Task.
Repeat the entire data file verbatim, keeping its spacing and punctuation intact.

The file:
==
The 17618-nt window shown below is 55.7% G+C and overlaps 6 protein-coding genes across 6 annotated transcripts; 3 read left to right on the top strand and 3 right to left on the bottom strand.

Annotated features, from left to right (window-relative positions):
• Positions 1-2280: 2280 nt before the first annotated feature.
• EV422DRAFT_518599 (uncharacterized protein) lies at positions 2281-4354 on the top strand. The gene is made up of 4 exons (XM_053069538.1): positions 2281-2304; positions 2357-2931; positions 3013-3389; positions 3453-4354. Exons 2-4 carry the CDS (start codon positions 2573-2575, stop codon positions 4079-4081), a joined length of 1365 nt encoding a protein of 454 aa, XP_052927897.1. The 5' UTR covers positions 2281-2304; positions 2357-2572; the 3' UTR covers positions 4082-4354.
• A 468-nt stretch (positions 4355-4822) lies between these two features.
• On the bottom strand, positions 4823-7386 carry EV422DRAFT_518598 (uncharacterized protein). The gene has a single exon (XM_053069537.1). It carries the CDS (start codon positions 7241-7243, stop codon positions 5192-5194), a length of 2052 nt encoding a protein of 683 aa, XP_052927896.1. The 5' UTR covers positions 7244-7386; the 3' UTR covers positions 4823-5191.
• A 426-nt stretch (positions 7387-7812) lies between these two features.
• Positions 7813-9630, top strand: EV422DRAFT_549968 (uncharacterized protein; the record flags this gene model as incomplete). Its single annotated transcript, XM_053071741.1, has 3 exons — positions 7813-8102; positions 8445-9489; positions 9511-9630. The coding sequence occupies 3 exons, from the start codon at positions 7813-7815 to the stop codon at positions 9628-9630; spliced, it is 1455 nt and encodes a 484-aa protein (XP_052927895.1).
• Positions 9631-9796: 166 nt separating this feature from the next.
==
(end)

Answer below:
The 17618-nt window shown below is 55.7% G+C and overlaps 6 protein-coding genes across 6 annotated transcripts; 3 read left to right on the top strand and 3 right to left on the bottom strand.

Annotated features, from left to right (window-relative positions):
• Positions 1-2280: 2280 nt before the first annotated feature.
• EV422DRAFT_518599 (uncharacterized protein) lies at positions 2281-4354 on the top strand. The gene is made up of 4 exons (XM_053069538.1): positions 2281-2304; positions 2357-2931; positions 3013-3389; positions 3453-4354. Exons 2-4 carry the CDS (start codon positions 2573-2575, stop codon positions 4079-4081), a joined length of 1365 nt encoding a protein of 454 aa, XP_052927897.1. The 5' UTR covers positions 2281-2304; positions 2357-2572; the 3' UTR covers positions 4082-4354.
• A 468-nt stretch (positions 4355-4822) lies between these two features.
• On the bottom strand, positions 4823-7386 carry EV422DRAFT_518598 (uncharacterized protein). The gene has a single exon (XM_053069537.1). It carries the CDS (start codon positions 7241-7243, stop codon positions 5192-5194), a length of 2052 nt encoding a protein of 683 aa, XP_052927896.1. The 5' UTR covers positions 7244-7386; the 3' UTR covers positions 4823-5191.
• A 426-nt stretch (positions 7387-7812) lies between these two features.
• Positions 7813-9630, top strand: EV422DRAFT_549968 (uncharacterized protein; the record flags this gene model as incomplete). Its single annotated transcript, XM_053071741.1, has 3 exons — positions 7813-8102; positions 8445-9489; positions 9511-9630. The coding sequence occupies 3 exons, from the start codon at positions 7813-7815 to the stop codon at positions 9628-9630; spliced, it is 1455 nt and encodes a 484-aa protein (XP_052927895.1).
• Positions 9631-9796: 166 nt separating this feature from the next.